Washington’s family included her mother and two younger sisters: Natasha, two years her junior, andLynette (who was adopted), 13 years her junior. There was a big extended family that cared for the girls while Peggy Ann Lundy was away working, first as a nurse’s aide and later as the manager of a bar/restaurant. “There were tough times,” Washington remembered. “She seemed to make things work... She worked her butt off for us. She was always gone. We had one day with her—Sundays.” But Nassau “was safe, and being a relatively small island, family were real close... within two to three miles of our house. The family network is what made the difference.”
Washington decided to apply to Embry-Riddle Aeronautical University in Daytona Beach, Florida, her mother, she recalls, was “awestruck.” Perhaps it was her career choice, perhaps it was the stratospheric cost flying school combined with a four-year college degree entails. Still, Peggy Ann Lundy never voiced a single objection, Washington remembers; she just worked all the harder to put her daughter through college.
At Embry-Riddle, young Patrice studied aerodynamics, meteorology, and physics along with the usual subjects; besides these subjects, the biggest distinction her campus had was the 210 hours she put in learning to fly. A Bahamian citizen (the Bahamas had already become independent of Great Britain), Washington went through other changes: She felt pulled to her adopted country, the United States and sought and won official residency here shortly after college graduation. Though she ultimately decided not to follow the usual career path pilots do-through the military. To be understood by her American peers, she realized she had to drop some of the British words she used, along with the lilting, broken English of her Bahamian upbringing.
She graduated in April of 1982 with a B.S. in aeronautical science. It was a recession year and a terrible time to be job-hunting. Finally giving up on a United States-based pilot’s job, she returned, dejected, to Nassau that summer. Butluck was on her side after all; shewashired by Trans Island Airways that September. At Trans Island she found immense satisfaction, flying charters around the Bahamas, South Florida, Haiti, and Grand Cayman. Finally, she was being allowed to fly over open water. And, seated at the helm of tiny six-and-ten-seater Aztecs and Islanders, she couldn’t have been happier. The scenery, the new people she was meeting, and even the occasional gut-wrenching thunderstorms—it was the world she wanted.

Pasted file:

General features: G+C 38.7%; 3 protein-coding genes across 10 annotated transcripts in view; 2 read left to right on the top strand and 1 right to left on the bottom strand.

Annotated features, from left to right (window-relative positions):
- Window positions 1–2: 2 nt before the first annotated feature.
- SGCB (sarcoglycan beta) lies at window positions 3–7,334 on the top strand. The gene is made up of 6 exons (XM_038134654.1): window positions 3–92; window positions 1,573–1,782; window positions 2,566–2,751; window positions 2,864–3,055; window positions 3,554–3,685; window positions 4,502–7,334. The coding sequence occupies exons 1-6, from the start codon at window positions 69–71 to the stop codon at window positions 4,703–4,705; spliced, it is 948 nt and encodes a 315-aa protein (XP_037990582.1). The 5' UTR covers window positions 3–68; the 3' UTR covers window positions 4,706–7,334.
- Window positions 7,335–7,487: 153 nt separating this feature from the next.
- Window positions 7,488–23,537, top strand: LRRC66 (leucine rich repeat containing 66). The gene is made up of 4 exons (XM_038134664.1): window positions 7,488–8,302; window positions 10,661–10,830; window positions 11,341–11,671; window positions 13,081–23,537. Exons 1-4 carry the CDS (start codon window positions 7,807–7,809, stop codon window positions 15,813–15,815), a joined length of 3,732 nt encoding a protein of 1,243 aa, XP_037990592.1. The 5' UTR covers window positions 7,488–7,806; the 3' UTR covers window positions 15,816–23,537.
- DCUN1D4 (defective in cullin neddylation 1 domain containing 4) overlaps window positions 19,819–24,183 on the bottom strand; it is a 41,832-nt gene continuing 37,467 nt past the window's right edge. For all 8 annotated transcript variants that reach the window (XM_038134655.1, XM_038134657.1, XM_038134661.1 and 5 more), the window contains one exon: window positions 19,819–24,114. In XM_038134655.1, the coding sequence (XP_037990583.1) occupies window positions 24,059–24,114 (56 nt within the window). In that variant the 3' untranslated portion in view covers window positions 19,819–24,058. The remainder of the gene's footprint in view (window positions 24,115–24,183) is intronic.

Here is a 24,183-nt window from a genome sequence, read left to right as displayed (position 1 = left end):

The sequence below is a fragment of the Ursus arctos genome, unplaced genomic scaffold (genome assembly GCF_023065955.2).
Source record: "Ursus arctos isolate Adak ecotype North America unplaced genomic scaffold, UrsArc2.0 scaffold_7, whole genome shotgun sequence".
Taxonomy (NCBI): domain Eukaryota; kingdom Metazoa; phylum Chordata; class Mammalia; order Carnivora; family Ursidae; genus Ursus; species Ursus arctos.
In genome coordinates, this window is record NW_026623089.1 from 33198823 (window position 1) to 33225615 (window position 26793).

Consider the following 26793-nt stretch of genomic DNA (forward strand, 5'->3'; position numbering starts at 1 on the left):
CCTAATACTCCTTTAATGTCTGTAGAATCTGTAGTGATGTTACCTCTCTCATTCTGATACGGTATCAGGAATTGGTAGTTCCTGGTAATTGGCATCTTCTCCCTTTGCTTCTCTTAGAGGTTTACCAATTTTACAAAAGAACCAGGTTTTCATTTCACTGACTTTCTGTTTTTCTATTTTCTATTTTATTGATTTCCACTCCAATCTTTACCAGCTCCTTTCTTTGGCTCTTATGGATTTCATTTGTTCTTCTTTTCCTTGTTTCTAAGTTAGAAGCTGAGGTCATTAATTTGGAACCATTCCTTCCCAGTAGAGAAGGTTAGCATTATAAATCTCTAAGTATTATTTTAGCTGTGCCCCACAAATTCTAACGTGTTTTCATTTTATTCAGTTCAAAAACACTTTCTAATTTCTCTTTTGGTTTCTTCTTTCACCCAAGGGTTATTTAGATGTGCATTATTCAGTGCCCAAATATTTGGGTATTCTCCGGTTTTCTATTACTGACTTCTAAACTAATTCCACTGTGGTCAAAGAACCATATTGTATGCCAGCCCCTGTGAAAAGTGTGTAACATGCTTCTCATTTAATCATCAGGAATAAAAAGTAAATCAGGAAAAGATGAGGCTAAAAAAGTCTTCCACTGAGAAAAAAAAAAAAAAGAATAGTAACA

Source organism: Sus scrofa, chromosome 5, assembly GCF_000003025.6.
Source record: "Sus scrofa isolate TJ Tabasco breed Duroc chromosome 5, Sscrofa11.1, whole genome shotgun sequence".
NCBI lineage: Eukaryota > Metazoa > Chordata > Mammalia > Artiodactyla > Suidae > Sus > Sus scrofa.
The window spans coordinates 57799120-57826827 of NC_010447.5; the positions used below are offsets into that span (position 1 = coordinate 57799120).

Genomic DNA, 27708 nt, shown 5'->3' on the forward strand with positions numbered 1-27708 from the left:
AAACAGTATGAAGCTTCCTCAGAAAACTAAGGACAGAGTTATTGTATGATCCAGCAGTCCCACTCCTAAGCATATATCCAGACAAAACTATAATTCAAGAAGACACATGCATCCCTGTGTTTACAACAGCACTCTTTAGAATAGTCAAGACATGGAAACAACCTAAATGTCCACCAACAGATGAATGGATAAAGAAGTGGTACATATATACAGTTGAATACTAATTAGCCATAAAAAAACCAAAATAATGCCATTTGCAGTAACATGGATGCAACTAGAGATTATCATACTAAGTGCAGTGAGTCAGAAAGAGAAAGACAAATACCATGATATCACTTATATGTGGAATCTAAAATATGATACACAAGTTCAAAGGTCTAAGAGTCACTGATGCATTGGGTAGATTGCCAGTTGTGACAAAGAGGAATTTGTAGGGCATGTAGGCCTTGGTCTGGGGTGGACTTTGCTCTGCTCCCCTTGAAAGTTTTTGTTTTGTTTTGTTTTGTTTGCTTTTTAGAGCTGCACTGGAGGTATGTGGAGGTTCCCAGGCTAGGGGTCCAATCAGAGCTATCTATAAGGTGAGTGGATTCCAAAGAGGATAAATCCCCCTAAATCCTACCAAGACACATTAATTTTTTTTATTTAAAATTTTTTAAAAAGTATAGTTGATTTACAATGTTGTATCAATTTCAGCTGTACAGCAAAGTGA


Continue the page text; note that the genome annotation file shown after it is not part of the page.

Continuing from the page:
But eventually Washington realized she wanted a bigger world and the chance to fly to its furthest reaches. So, in October of 1984, she accepted a job with Bahamasair, a much larger airline, where she could fly Boeing 737s to points as far away as Atlanta and New York. She had taken a giant step up to her eventual goal. Yet three-and-a-half years later, she was job-hunting again. “The point in time came when I got tired doing the same thing, which was flying the Bahamas and South Florida. After you’ve done that so many times, it gets old.” So Washington began interviewing at major U.S. airlines, and eventually she landed-at UPS.
Initially, Washington worked as a flight engineer on three-crew member flights, from UPS’s home flight base in Louisville, Kentucky, to places like Anchorage, Alaska; Sydney, Australia, and Cologne, Germany. As a flight engineer, it was her job to check fuel levels and systems operation. But she yearned to get her hands on the controls of the huge cargo DC-8s she was helping to operate.
Still, she was realizing her dream of getting around the globe. Flying to Alaska, for instance, she saw her first glacier, something she had only read about in school in the tropics. “When I saw the glaciers for the first time my mind went back to geography class, my eyes watered, and I was filled with emotion,” Washington has written in a short autobiographical article.
In her personal life there was another emotional high. In February of 1994 she married Ray Washington, a pilot for American Airlines whom she met at an Organization of Black Airline Pilots convention. A little over a year later, she was pregnant with their first child.